The language and ideas of dynamical systems theory that have been developed over the last century have become ubiquitous in the applied sciences. While the analytic language of differential equations and maps is still the basis for most quantitative descriptions of scientific ideas, current scientific results are often obtained based on models which are not derived from first principles, for which many of the essential parameters have not been measured, and which often involve stochastic terms. The key objective of this project is to develop scalable computational techniques to provide correct robust information about global dynamics over large ranges of parameter values. Bifurcation theory implies that the cost for robustness is a coarse description. However, the fact that scientists and engineers are using numerical simulations of phenomenologically derived models to further their understanding of dynamic processes indicates that the information these techniques provide must be both quantitative and qualitative. Since the study of systems over broad ranges of possible parameter values produces considerable information, to be of practical use these methods must organize this information in an efficient, queriable manner. We expect the work proposed in this project will produce (1) reliable computational tools for global decompositions of dynamical systems by constructing a database in which the global dynamics is encoded in combinatorial and algebraic structures and (2) efficient methods for querying the database to identify dynamical structures and bifurcations of interest. This work will address the fundamental question of determining global decompositions of dynamical systems over varying parameters. The global dynamics is stored in the form of a database based on calculations for deterministic systems, but within the framework of these computations we will also explore how to predict the effects of noise on the observable dynamical behavior. These computational techniques will be tested on and applied to a variety of problems from mathematical biology. The biological models which will be considered are used to address central questions in biology including the role of the spatial environment in ecology and evolution and the robustness of the dynamics of signal transduction/gene regulatory networks. These activities will produce computational tools for global decompositions of dynamical systems, which will be made available to scientists and engineers for potential applications in a wide variety of disciplines.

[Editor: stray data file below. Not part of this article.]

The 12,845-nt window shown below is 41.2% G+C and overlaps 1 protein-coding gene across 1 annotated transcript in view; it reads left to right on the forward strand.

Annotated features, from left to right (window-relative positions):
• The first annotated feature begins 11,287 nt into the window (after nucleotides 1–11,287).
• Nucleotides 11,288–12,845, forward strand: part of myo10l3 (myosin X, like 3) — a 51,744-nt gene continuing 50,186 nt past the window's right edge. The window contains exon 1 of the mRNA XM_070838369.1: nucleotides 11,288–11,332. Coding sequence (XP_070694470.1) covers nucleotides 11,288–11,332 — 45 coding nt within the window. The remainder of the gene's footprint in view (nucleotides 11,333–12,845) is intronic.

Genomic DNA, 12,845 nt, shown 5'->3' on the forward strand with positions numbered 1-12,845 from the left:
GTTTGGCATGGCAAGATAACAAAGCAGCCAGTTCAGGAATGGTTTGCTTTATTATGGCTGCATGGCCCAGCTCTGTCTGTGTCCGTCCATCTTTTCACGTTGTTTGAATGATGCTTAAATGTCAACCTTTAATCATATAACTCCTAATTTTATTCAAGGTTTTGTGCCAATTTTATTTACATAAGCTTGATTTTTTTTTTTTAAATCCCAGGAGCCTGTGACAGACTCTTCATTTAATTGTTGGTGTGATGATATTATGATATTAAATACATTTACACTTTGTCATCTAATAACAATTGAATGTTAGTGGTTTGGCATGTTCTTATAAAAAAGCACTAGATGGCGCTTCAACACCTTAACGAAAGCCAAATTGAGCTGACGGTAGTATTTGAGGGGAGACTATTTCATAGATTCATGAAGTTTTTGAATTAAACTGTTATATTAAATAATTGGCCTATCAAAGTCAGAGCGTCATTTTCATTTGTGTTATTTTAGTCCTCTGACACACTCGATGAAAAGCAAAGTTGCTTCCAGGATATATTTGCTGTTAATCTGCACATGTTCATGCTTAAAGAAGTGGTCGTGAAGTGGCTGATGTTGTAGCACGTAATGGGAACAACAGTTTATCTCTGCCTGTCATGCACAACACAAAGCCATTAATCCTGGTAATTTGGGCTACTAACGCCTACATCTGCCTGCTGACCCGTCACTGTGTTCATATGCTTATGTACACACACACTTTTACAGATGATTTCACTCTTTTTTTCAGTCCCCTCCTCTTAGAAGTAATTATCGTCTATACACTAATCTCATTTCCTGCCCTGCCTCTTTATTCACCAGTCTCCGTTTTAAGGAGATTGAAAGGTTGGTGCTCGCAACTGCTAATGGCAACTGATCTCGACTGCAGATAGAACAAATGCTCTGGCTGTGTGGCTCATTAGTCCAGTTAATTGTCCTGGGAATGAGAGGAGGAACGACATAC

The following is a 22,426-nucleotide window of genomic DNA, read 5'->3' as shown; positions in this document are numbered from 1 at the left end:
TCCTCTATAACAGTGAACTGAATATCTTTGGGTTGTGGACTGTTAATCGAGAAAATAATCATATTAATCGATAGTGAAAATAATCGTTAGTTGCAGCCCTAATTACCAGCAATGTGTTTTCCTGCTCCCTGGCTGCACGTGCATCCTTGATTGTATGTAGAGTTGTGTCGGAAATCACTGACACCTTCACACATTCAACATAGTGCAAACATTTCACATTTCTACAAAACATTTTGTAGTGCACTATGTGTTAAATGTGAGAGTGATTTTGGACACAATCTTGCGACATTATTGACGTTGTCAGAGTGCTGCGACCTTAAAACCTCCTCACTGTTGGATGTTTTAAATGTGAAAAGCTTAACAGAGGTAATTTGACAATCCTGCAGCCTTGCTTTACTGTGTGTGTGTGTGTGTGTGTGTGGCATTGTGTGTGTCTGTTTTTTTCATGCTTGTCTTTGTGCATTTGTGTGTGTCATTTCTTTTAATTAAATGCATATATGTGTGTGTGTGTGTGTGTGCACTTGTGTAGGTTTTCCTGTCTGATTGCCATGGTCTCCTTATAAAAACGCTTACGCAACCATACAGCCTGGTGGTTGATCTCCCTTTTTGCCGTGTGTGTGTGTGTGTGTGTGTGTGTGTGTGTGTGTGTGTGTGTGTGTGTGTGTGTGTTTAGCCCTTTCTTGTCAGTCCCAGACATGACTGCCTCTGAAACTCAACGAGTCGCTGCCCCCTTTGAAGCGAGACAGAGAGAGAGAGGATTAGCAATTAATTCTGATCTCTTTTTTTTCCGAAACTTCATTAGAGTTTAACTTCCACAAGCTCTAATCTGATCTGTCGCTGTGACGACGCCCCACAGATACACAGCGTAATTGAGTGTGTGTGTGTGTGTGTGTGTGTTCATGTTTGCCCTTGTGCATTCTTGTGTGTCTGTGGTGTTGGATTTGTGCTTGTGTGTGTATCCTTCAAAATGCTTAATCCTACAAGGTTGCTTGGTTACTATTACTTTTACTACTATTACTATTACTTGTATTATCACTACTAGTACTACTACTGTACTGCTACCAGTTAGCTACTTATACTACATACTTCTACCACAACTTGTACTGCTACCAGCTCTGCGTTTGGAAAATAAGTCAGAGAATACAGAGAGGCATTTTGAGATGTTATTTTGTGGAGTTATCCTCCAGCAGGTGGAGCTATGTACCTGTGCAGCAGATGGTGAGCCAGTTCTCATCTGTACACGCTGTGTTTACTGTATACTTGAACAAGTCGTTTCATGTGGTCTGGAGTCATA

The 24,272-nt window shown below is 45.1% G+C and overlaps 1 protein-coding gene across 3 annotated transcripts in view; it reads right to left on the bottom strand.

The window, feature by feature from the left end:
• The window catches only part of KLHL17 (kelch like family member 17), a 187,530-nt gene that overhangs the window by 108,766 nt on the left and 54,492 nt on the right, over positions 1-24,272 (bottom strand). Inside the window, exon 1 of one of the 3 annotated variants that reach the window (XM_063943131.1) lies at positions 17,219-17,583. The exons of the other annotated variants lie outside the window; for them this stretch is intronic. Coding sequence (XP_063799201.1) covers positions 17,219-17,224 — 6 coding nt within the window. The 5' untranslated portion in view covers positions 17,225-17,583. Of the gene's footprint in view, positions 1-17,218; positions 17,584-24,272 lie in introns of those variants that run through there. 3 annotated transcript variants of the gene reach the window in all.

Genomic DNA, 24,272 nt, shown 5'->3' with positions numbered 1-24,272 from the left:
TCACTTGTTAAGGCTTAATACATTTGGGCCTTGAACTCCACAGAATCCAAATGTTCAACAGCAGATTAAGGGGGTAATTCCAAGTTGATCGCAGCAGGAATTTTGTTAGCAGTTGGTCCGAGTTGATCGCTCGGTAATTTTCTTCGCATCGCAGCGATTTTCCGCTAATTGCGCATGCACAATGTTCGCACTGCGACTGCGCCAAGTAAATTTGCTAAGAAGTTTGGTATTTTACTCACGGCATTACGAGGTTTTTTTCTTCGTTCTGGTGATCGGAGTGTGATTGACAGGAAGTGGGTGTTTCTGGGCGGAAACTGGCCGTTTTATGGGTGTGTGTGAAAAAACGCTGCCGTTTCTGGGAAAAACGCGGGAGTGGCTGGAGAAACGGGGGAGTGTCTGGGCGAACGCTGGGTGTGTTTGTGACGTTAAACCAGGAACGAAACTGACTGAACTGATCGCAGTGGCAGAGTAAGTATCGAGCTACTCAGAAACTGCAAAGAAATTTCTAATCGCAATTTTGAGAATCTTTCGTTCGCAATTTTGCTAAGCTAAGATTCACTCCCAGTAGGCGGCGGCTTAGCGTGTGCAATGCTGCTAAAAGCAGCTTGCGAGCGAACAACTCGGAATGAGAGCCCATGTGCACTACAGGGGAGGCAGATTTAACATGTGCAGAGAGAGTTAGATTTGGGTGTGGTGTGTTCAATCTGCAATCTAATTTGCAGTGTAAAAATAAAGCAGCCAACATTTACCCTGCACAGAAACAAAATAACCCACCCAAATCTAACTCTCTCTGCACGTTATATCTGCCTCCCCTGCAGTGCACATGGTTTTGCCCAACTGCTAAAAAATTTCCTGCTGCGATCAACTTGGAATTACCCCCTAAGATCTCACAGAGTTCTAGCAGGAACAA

|Effective start/end date||9/15/09 → 8/31/12|
- National Science Foundation (National Science Foundation (NSF))